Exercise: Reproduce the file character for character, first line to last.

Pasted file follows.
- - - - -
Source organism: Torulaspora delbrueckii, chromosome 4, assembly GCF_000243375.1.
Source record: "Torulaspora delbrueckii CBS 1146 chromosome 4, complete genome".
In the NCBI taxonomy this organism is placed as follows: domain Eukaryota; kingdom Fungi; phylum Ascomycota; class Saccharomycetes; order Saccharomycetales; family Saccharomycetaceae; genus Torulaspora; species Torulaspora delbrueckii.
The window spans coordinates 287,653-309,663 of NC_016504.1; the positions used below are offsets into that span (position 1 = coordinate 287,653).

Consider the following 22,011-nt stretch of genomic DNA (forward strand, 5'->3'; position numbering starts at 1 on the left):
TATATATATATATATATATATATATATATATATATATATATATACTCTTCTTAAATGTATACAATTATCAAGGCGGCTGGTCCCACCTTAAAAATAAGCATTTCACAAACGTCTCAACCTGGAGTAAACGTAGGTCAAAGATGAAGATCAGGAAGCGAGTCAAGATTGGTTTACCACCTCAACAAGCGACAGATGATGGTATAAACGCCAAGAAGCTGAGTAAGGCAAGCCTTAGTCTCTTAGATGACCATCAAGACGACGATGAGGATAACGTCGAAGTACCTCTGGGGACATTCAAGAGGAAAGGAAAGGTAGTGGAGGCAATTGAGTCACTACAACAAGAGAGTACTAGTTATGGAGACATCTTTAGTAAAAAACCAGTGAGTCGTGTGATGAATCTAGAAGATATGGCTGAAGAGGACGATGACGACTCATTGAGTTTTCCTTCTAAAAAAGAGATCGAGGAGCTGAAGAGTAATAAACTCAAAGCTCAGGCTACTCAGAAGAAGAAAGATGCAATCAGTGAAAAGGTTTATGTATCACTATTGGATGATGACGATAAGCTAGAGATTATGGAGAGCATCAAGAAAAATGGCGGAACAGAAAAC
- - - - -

Source organism: Torulaspora delbrueckii, chromosome 4, assembly GCF_000243375.1.
Source record: "Torulaspora delbrueckii CBS 1146 chromosome 4, complete genome".
In the NCBI taxonomy this organism is placed as follows: domain Eukaryota; kingdom Fungi; phylum Ascomycota; class Saccharomycetes; order Saccharomycetales; family Saccharomycetaceae; genus Torulaspora; species Torulaspora delbrueckii.
The window spans coordinates 287,653-309,663 of NC_016504.1; the positions used below are offsets into that span (position 1 = coordinate 287,653).

Consider the following 22,011-nt stretch of genomic DNA (forward strand, 5'->3'; position numbering starts at 1 on the left):
TATATATATATATATATATATATATATATATATATATATATATACTCTTCTTAAATGTATACAATTATCAAGGCGGCTGGTCCCACCTTAAAAATAAGCATTTCACAAACGTCTCAACCTGGAGTAAACGTAGGTCAAAGATGAAGATCAGGAAGCGAGTCAAGATTGGTTTACCACCTCAACAAGCGACAGATGATGGTATAAACGCCAAGAAGCTGAGTAAGGCAAGCCTTAGTCTCTTAGATGACCATCAAGACGACGATGAGGATAACGTCGAAGTACCTCTGGGGACATTCAAGAGGAAAGGAAAGGTAGTGGAGGCAATTGAGTCACTACAACAAGAGAGTACTAGTTATGGAGACATCTTTAGTAAAAAACCAGTGAGTCGTGTGATGAATCTAGAAGATATGGCTGAAGAGGACGATGACGACTCATTGAGTTTTCCTTCTAAAAAAGAGATCGAGGAGCTGAAGAGTAATAAACTCAAAGCTCAGGCTACTCAGAAGAAGAAAGATGCAATCAGTGAAAAGGTTTATGTATCACTATTGGATGATGACGATAAGCTAGAGATTATGGAGAGCATCAAGAAAAATGGCGGAACAGAAAAC